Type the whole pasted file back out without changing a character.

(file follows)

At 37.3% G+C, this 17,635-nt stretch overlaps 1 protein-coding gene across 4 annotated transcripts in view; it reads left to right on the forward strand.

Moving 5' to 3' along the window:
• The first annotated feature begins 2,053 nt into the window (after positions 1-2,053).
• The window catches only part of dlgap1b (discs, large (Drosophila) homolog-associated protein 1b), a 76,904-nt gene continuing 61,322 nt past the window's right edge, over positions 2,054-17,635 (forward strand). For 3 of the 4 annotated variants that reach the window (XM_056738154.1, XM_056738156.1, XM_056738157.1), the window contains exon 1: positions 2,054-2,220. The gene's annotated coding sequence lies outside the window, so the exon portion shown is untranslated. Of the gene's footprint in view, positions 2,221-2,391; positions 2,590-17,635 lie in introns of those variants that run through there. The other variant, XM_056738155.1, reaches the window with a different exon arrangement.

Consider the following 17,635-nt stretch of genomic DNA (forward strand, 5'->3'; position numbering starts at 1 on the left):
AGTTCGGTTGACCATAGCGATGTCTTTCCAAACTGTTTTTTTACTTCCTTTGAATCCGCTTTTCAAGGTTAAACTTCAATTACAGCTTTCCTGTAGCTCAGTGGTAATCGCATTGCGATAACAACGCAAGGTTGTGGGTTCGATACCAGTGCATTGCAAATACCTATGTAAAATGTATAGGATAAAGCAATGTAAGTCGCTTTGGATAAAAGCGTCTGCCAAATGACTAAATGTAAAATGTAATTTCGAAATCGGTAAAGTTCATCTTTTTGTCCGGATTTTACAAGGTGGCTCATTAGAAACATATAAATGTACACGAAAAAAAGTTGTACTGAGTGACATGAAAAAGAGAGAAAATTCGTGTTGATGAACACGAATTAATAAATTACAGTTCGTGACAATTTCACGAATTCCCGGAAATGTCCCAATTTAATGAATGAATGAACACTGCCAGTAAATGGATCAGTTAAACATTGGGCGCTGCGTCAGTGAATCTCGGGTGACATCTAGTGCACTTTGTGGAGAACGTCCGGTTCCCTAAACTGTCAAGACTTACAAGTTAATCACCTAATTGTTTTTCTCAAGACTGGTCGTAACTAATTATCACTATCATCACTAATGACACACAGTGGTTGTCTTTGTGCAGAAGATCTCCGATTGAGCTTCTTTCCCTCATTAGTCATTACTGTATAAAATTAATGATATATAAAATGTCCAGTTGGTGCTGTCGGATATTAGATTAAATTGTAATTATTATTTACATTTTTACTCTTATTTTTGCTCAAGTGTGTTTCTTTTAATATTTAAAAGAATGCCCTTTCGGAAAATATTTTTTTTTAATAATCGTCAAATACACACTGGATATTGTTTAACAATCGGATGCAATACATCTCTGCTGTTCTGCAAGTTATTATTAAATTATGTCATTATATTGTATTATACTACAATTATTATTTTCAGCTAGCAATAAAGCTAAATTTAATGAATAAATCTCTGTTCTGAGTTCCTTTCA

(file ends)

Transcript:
At 37.3% G+C, this 17,635-nt stretch overlaps 1 protein-coding gene across 4 annotated transcripts in view; it reads left to right on the forward strand.

Moving 5' to 3' along the window:
• The first annotated feature begins 2,053 nt into the window (after positions 1-2,053).
• The window catches only part of dlgap1b (discs, large (Drosophila) homolog-associated protein 1b), a 76,904-nt gene continuing 61,322 nt past the window's right edge, over positions 2,054-17,635 (forward strand). For 3 of the 4 annotated variants that reach the window (XM_056738154.1, XM_056738156.1, XM_056738157.1), the window contains exon 1: positions 2,054-2,220. The gene's annotated coding sequence lies outside the window, so the exon portion shown is untranslated. Of the gene's footprint in view, positions 2,221-2,391; positions 2,590-17,635 lie in introns of those variants that run through there. The other variant, XM_056738155.1, reaches the window with a different exon arrangement.

Consider the following 17,635-nt stretch of genomic DNA (forward strand, 5'->3'; position numbering starts at 1 on the left):
AGTTCGGTTGACCATAGCGATGTCTTTCCAAACTGTTTTTTTACTTCCTTTGAATCCGCTTTTCAAGGTTAAACTTCAATTACAGCTTTCCTGTAGCTCAGTGGTAATCGCATTGCGATAACAACGCAAGGTTGTGGGTTCGATACCAGTGCATTGCAAATACCTATGTAAAATGTATAGGATAAAGCAATGTAAGTCGCTTTGGATAAAAGCGTCTGCCAAATGACTAAATGTAAAATGTAATTTCGAAATCGGTAAAGTTCATCTTTTTGTCCGGATTTTACAAGGTGGCTCATTAGAAACATATAAATGTACACGAAAAAAAGTTGTACTGAGTGACATGAAAAAGAGAGAAAATTCGTGTTGATGAACACGAATTAATAAATTACAGTTCGTGACAATTTCACGAATTCCCGGAAATGTCCCAATTTAATGAATGAATGAACACTGCCAGTAAATGGATCAGTTAAACATTGGGCGCTGCGTCAGTGAATCTCGGGTGACATCTAGTGCACTTTGTGGAGAACGTCCGGTTCCCTAAACTGTCAAGACTTACAAGTTAATCACCTAATTGTTTTTCTCAAGACTGGTCGTAACTAATTATCACTATCATCACTAATGACACACAGTGGTTGTCTTTGTGCAGAAGATCTCCGATTGAGCTTCTTTCCCTCATTAGTCATTACTGTATAAAATTAATGATATATAAAATGTCCAGTTGGTGCTGTCGGATATTAGATTAAATTGTAATTATTATTTACATTTTTACTCTTATTTTTGCTCAAGTGTGTTTCTTTTAATATTTAAAAGAATGCCCTTTCGGAAAATATTTTTTTTTAATAATCGTCAAATACACACTGGATATTGTTTAACAATCGGATGCAATACATCTCTGCTGTTCTGCAAGTTATTATTAAATTATGTCATTATATTGTATTATACTACAATTATTATTTTCAGCTAGCAATAAAGCTAAATTTAATGAATAAATCTCTGTTCTGAGTTCCTTTCA